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Superior, Nebraska: The Common Sense Values of America's Heartland Hardcover – February 12, 2008

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Editorial Reviews

From Publishers Weekly

Boyles (Vile France), who now lives in France, comments on contemporary American politics, using his childhood stomping grounds in rural Nebraska and Kansas as his touchstone. Boyles is more partial to Republicans than Democrats largely because he identifies Democrats with dysfunctional urban areas and condescension toward rural residents. Offended by Thomas Frank's 2004 book What's the Matter with Kansas?: How Conservatives Won the Heart of America, he dismisses the argument that rural Republicans frequently vote against their own interests in the name of social conservatism, such as opposition to abortion. Yet Boyles covers much of the same ground as Brian Mann's better-reasoned and more skillfully written 2006 response to Frank, Welcome to the Homeland: A Journey to the Rural Heart of America's Conservative Revolution. Still, Boyles shares memorable character sketches, and his diatribes against alleged elites can be both amusing and piercing: There's a reason why even smart people voted for George Bush, a man whose rhetorical style is best suited to a pickup truck window, instead of John Kerry, a man who was clear and erudite in most of what he had to say. They simply liked what Bush said badly more than what Kerry said well. Mostly, however, Boyles treats those he disagrees with as condescendingly as they supposedly treat rural sages. (Oct.)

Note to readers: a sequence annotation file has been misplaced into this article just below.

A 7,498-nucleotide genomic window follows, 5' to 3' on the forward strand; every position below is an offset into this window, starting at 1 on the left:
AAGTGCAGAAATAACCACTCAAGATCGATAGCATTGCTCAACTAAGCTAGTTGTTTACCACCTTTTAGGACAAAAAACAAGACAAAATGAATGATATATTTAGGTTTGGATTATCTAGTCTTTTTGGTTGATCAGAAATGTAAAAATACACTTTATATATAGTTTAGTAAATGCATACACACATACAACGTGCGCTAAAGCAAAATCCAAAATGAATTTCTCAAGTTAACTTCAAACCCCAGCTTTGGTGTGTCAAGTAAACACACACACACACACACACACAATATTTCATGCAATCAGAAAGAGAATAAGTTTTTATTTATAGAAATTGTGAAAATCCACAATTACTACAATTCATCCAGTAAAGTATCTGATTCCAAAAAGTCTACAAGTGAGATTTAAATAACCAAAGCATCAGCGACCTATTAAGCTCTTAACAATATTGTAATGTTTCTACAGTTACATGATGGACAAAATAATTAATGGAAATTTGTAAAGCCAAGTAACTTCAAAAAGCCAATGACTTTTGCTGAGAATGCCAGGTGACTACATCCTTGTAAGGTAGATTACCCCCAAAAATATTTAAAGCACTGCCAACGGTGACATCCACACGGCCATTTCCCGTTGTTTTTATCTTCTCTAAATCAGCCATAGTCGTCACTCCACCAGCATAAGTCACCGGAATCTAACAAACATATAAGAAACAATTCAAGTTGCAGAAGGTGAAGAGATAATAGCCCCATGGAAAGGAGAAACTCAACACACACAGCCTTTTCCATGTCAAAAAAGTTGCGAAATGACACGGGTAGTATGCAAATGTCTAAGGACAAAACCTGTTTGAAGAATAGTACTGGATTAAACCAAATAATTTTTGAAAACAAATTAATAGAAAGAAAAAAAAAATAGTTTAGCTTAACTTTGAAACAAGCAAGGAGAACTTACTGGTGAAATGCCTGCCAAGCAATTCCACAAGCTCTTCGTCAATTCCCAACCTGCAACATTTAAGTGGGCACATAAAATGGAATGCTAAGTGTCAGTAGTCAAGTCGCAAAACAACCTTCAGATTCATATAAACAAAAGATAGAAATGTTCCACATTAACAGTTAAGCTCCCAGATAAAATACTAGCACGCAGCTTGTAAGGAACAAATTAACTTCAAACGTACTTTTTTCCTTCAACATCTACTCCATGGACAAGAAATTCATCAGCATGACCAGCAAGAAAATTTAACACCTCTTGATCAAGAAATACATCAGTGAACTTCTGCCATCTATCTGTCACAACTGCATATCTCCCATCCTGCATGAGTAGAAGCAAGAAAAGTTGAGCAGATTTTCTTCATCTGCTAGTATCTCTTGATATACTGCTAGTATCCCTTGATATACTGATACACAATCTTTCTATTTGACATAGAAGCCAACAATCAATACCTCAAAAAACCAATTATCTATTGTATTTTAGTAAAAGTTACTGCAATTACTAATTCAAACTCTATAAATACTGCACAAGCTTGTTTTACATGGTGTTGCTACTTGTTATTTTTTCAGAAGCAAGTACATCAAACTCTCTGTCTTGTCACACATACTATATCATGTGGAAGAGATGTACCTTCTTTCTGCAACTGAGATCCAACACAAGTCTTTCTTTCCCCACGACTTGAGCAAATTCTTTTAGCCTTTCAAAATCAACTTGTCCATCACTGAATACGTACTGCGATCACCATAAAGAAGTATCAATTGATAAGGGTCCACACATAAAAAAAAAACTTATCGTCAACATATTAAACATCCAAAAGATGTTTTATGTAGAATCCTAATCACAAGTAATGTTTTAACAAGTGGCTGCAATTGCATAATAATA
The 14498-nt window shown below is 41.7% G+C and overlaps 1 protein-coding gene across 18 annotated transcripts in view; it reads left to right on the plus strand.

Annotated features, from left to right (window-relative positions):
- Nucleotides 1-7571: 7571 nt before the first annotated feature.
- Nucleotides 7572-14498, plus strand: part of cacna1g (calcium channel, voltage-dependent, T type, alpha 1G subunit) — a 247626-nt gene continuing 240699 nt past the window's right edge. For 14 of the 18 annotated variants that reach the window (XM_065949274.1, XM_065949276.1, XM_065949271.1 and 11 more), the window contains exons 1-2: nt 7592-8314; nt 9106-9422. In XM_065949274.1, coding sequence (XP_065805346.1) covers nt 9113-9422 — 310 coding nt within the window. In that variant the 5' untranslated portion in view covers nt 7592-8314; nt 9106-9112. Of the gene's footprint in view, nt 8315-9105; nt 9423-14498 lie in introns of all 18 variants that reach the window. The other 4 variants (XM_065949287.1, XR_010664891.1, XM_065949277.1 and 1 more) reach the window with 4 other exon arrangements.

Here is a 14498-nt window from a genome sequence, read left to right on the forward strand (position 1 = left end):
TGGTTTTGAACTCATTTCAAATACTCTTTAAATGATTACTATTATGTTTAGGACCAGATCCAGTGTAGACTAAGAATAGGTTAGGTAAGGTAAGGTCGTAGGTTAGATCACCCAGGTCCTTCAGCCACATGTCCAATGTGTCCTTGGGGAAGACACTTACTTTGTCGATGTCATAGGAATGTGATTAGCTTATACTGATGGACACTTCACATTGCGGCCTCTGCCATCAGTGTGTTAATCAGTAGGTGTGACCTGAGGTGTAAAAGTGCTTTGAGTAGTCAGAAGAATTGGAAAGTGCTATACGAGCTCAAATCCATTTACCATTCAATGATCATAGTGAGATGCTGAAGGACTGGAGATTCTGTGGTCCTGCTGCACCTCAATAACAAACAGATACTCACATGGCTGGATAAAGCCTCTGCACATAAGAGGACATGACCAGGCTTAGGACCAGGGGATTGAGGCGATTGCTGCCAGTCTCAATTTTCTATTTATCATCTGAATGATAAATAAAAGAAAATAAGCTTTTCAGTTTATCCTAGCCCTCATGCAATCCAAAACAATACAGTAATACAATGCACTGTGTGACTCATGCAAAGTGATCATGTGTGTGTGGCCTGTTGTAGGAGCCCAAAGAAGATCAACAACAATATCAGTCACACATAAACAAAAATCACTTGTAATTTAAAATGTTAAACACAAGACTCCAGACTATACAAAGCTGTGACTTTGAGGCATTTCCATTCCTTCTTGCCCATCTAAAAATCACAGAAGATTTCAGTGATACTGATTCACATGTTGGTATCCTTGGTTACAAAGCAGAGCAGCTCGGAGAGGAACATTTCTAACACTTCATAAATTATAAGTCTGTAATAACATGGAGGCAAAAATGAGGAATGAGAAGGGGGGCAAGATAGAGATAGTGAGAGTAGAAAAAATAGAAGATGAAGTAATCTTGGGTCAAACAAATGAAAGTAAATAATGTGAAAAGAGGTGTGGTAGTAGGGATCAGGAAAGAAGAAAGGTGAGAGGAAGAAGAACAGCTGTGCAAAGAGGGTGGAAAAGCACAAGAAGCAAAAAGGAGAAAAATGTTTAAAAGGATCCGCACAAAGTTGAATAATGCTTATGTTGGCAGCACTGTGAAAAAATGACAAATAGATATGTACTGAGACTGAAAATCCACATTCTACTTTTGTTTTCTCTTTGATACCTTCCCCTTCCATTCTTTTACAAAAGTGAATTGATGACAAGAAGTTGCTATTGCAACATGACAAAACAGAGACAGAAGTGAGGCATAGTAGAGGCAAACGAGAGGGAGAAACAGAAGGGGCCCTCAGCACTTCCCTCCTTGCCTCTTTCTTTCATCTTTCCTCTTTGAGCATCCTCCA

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Review

From Kirkus Reviews

To the question posed by Thomas Frank's bestselling What's the Matter with Kansas? (2004), a journalist responds, much as the Emporia Gazette's William Allen White did in 1896: "Nothing under the shining